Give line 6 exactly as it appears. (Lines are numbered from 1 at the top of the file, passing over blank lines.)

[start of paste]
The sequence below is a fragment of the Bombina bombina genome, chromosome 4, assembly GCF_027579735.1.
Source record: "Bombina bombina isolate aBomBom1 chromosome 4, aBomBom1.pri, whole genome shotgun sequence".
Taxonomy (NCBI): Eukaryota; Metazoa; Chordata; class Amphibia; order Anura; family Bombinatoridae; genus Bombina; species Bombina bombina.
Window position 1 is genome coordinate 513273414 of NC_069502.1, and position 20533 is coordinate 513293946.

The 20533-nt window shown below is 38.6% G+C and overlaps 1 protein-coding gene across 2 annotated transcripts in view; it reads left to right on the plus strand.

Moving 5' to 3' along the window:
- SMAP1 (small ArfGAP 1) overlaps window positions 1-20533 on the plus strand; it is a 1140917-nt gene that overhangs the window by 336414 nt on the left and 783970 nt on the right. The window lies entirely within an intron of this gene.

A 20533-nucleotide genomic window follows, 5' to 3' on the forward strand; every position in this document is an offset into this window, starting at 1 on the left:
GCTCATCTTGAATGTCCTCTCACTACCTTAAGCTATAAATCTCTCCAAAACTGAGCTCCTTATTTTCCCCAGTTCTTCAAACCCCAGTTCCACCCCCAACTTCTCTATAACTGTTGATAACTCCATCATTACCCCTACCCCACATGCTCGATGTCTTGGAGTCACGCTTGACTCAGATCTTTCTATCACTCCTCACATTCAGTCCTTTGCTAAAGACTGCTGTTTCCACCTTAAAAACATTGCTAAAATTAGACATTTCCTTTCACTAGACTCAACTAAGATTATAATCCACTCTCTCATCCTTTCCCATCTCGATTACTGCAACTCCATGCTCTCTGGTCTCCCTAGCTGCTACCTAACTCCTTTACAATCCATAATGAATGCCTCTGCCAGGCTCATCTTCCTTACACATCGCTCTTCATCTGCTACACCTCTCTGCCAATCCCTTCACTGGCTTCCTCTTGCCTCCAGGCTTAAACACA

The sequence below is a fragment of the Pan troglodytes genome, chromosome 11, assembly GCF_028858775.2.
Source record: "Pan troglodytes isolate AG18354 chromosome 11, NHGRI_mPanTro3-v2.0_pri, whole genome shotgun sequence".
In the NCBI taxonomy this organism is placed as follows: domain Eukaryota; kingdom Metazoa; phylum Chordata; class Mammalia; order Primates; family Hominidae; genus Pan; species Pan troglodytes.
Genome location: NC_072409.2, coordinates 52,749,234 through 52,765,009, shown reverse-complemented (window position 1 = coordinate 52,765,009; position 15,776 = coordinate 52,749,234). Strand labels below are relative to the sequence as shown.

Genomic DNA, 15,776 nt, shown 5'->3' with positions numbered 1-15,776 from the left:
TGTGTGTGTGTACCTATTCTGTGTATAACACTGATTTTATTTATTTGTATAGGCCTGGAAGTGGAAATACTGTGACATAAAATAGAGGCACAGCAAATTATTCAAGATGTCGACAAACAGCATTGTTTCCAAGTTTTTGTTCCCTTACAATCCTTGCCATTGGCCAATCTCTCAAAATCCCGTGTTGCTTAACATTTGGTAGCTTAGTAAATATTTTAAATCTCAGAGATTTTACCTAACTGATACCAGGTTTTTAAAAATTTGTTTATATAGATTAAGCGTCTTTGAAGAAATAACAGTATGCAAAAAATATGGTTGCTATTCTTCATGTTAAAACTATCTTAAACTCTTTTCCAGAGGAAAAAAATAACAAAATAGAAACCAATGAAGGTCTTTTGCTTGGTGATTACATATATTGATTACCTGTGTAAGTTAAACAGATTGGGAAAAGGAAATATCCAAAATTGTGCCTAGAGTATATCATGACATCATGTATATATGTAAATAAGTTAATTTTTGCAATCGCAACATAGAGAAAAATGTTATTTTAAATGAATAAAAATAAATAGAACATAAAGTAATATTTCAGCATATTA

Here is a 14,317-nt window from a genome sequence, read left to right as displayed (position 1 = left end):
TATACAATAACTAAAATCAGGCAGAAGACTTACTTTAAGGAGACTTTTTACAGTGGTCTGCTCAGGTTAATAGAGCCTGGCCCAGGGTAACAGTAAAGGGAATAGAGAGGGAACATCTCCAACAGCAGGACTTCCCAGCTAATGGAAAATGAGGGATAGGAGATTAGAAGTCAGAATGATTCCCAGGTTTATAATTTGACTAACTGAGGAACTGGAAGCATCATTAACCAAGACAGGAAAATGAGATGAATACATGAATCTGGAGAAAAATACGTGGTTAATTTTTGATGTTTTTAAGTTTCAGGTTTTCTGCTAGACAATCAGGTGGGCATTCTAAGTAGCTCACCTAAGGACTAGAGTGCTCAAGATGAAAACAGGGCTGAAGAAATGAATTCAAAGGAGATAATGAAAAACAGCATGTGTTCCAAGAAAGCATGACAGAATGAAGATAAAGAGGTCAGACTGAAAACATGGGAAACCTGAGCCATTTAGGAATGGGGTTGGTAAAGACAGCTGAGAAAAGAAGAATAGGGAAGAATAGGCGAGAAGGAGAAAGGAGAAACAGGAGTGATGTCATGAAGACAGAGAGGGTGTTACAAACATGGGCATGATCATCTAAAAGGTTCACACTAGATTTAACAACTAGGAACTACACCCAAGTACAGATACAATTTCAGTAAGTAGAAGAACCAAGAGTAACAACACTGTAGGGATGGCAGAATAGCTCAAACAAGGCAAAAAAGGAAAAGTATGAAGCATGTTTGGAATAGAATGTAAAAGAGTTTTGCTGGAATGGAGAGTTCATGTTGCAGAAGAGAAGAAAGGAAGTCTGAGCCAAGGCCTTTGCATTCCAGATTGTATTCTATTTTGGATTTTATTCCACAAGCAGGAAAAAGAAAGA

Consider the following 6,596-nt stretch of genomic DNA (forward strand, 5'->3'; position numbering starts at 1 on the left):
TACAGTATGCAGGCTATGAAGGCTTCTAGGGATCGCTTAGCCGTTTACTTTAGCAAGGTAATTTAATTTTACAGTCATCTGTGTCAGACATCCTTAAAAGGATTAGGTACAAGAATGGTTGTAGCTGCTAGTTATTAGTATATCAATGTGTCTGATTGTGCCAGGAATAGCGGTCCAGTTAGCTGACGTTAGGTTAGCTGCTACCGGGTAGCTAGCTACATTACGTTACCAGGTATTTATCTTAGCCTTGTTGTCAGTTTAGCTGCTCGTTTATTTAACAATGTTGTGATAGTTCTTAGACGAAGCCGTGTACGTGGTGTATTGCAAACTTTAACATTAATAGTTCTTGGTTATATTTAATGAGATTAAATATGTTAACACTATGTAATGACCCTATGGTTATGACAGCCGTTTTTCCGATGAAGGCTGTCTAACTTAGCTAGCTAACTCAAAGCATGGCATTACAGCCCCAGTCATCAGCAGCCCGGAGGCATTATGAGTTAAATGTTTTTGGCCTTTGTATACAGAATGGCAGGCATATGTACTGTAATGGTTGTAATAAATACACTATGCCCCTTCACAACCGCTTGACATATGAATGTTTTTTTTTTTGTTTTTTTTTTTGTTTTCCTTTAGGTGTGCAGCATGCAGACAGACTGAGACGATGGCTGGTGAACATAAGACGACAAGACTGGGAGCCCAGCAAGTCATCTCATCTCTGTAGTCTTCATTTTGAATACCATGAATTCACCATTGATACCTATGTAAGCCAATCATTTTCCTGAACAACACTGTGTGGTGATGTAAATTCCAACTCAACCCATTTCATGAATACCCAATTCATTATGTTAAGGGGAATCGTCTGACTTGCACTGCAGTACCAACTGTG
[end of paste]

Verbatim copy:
Moving 5' to 3' along the window: